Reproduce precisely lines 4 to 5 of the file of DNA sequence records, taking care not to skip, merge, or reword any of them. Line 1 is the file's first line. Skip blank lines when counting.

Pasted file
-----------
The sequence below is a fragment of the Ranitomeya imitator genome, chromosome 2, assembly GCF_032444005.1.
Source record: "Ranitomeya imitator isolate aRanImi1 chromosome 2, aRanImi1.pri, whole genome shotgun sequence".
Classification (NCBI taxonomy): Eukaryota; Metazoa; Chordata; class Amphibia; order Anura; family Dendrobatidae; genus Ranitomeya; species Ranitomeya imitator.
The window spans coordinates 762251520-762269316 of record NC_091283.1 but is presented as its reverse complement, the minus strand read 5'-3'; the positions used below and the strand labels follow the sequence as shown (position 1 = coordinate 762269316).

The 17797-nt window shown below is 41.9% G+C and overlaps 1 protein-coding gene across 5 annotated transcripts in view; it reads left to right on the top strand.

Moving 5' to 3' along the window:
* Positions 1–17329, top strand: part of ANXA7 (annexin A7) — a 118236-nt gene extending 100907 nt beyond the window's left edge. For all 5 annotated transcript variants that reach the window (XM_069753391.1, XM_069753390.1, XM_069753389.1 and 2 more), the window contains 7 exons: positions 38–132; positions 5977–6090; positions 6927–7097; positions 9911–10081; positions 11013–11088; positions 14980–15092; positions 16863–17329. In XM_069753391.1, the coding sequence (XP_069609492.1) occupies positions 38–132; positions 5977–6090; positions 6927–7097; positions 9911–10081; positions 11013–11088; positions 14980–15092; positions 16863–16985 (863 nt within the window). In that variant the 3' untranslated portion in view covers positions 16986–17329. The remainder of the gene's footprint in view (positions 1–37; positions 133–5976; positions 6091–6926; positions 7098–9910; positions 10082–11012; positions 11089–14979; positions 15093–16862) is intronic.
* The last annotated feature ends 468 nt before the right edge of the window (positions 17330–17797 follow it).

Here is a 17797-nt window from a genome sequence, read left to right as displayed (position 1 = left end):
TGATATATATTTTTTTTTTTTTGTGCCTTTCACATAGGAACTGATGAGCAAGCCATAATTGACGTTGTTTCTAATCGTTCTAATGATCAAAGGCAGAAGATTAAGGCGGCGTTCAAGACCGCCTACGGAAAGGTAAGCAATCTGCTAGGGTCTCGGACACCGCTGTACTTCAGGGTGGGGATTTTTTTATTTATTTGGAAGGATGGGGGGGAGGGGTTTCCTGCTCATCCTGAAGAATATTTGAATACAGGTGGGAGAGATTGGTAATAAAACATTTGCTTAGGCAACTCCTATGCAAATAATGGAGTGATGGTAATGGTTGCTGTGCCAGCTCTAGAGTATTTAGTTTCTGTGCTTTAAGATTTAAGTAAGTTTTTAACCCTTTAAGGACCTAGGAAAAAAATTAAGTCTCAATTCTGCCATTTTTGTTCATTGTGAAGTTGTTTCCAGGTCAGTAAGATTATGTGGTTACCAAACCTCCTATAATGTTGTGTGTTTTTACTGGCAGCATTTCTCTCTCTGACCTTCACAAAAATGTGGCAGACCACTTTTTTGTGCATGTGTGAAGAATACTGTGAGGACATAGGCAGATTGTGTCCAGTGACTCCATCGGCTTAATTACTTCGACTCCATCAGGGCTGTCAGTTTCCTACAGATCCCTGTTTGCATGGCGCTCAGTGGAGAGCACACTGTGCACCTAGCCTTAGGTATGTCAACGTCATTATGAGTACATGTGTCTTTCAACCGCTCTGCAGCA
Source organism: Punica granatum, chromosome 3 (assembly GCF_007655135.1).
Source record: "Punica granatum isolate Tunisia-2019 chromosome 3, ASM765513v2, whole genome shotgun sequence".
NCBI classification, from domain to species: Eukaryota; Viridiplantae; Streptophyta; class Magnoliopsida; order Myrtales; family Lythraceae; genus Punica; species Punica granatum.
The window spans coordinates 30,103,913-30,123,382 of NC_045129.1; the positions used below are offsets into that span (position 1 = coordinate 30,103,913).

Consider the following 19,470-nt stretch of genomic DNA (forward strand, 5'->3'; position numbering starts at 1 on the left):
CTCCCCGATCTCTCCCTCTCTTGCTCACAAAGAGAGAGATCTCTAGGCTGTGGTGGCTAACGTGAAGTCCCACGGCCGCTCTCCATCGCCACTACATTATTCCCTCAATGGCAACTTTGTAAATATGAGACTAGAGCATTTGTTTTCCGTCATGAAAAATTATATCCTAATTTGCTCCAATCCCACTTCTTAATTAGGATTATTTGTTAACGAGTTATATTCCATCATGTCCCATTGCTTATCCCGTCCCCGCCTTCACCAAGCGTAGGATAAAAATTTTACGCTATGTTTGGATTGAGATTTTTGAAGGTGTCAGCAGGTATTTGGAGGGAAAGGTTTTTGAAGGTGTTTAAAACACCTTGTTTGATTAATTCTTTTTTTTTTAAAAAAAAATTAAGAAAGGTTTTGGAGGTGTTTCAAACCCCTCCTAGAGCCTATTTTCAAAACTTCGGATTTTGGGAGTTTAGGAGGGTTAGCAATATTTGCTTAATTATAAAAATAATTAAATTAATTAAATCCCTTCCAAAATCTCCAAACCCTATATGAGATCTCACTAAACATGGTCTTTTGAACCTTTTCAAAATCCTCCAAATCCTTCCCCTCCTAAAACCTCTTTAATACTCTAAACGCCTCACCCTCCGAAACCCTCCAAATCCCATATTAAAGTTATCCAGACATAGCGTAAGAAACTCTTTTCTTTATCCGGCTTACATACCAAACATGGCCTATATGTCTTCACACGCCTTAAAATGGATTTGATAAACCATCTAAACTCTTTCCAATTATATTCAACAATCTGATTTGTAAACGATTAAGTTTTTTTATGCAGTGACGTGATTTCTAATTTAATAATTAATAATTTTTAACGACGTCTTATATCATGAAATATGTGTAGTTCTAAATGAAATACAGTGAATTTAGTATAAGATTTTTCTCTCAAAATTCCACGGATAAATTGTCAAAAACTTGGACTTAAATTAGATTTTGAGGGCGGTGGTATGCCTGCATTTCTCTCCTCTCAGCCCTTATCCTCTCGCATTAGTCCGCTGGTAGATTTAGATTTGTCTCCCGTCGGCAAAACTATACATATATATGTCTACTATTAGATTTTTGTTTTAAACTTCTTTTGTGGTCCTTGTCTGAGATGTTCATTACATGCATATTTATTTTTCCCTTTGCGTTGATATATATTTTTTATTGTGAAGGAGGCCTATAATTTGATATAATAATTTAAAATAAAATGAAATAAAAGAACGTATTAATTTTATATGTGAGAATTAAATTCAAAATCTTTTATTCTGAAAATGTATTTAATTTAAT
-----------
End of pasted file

The window spans coordinates 762251520-762269316 of record NC_091283.1 but is presented as its reverse complement, the minus strand read 5'-3'; the positions used below and the strand labels follow the sequence as shown (position 1 = coordinate 762269316).

The 17797-nt window shown below is 41.9% G+C and overlaps 1 protein-coding gene across 5 annotated transcripts in view; it reads left to right on the top strand.